It is the end of March, 2018, and I have just completed my post on Honfleur which I visited on July 7th, 2017! I managed to do the post on the fabulous B&B Un Parfum de Violette, that Corinne and I stayed at, just outside Honfleur, a couple of weeks ago, but life just keeps on getting in the way in the form of wonderful weather which means I work in the garden, or doing things for my grandchildren. I have so many more posts I want to write – about my 2 weeks in Paris, and Giverny, and the rest of the Normandy tour in the Loire Valley! But it will happen! So come back and check….
The weather today is quite autumnal here in New Zealand – cold (20 deg C) and raining, so I am quite happy to be inside working on the computer. Yesterday it was a glorious autumn day – it got to 27 deg C !!! And the sky was blue and there was no wind, which is something to be treasured here. Isn’t the English language odd – autumnal has negative connotations, and yet both types of weather are typical of autumn (fall for the US readers) and spring.
Daylight saving will be finishing soon (1 April this year), which always means to me that summer has well and truly gone. This year we have had a really hot summer – we are lucky and have heat pumps that are also air conditioning units, and we have never used them as much as we have this year. However, those same heat pumps mean that we can have a warm and dry house.
Writing the blog posts brings back the memories of my travelling – I have to look at my photos to choose which ones to use in the post, and this helps me remember the experience. I won’t be travelling this year as we are building a new house and I need to be here (hopefully it will be finished by Christmas!) So I will be travelling vicariously through a friend going to Italy for 7 weeks (envy) and writing my blog posts. Maybe Italy will happen for me on a future trip.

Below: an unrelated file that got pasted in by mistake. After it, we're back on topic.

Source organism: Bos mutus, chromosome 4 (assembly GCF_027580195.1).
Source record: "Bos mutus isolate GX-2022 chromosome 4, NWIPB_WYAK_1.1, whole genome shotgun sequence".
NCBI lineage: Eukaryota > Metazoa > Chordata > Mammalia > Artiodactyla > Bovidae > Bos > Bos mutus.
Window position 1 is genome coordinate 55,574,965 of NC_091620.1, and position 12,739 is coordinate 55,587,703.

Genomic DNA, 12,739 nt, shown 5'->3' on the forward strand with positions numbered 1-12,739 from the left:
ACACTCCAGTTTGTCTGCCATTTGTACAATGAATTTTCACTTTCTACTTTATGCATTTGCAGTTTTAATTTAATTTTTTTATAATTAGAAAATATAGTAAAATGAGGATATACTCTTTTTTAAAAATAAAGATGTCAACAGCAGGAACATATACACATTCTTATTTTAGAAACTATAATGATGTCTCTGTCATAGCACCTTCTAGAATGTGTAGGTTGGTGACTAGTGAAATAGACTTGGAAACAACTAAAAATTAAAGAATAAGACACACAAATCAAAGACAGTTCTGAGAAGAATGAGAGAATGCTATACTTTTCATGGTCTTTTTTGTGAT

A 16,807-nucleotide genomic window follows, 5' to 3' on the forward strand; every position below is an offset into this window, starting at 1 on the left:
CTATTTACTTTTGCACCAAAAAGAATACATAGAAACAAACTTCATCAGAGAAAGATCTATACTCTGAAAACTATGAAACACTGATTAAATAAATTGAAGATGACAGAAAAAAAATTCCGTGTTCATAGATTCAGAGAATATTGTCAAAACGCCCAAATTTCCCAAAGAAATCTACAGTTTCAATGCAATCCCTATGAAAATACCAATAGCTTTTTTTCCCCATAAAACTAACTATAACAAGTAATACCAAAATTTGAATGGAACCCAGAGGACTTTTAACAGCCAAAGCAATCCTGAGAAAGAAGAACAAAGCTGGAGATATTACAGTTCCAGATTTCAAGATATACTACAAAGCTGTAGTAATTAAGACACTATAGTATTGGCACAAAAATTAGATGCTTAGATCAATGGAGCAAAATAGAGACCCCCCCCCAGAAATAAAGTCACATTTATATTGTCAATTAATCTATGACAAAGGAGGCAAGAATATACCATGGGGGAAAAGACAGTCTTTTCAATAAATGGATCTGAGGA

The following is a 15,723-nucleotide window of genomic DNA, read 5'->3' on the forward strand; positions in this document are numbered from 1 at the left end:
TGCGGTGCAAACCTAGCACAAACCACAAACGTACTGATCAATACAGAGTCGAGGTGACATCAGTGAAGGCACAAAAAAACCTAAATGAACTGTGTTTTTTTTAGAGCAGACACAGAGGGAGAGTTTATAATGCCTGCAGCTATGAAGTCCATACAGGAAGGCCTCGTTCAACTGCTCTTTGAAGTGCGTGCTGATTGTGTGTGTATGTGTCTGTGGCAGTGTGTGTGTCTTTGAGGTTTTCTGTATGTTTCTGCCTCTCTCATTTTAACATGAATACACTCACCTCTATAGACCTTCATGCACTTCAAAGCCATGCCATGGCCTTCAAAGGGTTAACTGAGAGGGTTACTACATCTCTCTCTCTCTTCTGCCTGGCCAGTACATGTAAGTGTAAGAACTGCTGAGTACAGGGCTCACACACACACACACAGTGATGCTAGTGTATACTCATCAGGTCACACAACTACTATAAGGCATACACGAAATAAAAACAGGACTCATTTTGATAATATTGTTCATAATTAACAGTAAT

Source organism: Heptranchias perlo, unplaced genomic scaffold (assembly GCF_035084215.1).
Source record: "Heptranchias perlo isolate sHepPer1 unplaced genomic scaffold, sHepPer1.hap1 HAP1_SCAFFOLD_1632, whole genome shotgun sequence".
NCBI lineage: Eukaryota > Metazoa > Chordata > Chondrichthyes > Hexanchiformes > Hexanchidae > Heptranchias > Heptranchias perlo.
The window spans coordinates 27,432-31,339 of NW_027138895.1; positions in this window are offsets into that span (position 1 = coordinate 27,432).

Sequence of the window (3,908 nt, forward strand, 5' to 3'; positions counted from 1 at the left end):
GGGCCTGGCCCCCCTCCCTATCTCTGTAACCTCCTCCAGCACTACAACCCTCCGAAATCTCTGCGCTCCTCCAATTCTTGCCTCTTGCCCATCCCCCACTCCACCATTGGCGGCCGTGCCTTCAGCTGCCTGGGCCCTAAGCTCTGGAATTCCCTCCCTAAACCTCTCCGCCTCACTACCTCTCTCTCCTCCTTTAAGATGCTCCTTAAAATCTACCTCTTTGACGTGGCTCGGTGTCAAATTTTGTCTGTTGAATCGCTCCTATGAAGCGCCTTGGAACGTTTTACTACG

Actually, I don’t really mind being here during a winter – in some ways it is easier to be here, get used to the wetter and colder weather and enjoy hibernating, rather than enjoying a couple of months of Northern hemisphere summer and then coming back to a cold and damp New Zealand. Having said that, where I live in New Zealand can have some wonderful weather in winter – if we get a frost, usually we get a fine, still, cold day, with blue sky and sunshine. But it can rain…. but of course, in the summer, during the periods of low or no rainfall when we are heading towards a drought, then I, and the plants, just wish for it to rain.
And in autumn and winter I get to enjoy my homemade soup for lunch – which I have done today. I make chicken stock with the bones from whole chickens, (they get stored in the freezer until I have enough), then I add onions, carrots and whatever other vegetable I have around in the fridge or the freezer (sweetcorn from cobs my neighbour grows!)
And I grew a butternut pumpkin (maybe they are called acorn squash in the US) and after quite a few applications of worm tea, it has produced 13 large butternuts, 4 of which are stored on the trampoline. the plant would have kept going but the 2 young steers (male cows) that graze the paddocks out the back, escaped, and had a lovely time in my vegetable garden and ate the growing tips off the butternut and my zucchini / courgette plant that still had quite a future ahead of it!
Luckily they missed the cucumber plant which has produced so many cucumbers, also due to the worm tea applications, that I keep missing them and finding escapees that I then have to pickle as ‘bread and butter pickles’. Rather yummy though, in the winter with cheese and crackers.
We also have a quince tree that is producing large yellow fruit that I have to give away, and the fig tree has just started a really good year – they are the best tasting figs we have had for ages – it will be the hot summer we have had.
Next to come will be the feijoas – they don’t grow in many other countries and they have a very distinctive flavour – you either like them or you don’t! When they are ripe they drop off the bush or tree, depending on how old it is.
My next door neighbour (the sweetcorn one) has a full height feijoa tree as well as lots of bushes. I have 5 bushes and I will have to buy new plants to have at the new house.
You slice the green ‘eggs’ in half and scoop out the white flesh. None are ripe enough yet to cut in half to take a photo.
Autumn certainly is a busy season on this property – we also have an apple tree but once I move from here, I won’t have room for fruit trees. So that is another reason not to travel too early in the year – there is too much to do.
These are my autumn thoughts 🙂 . Maybe I will have to start a separate blog!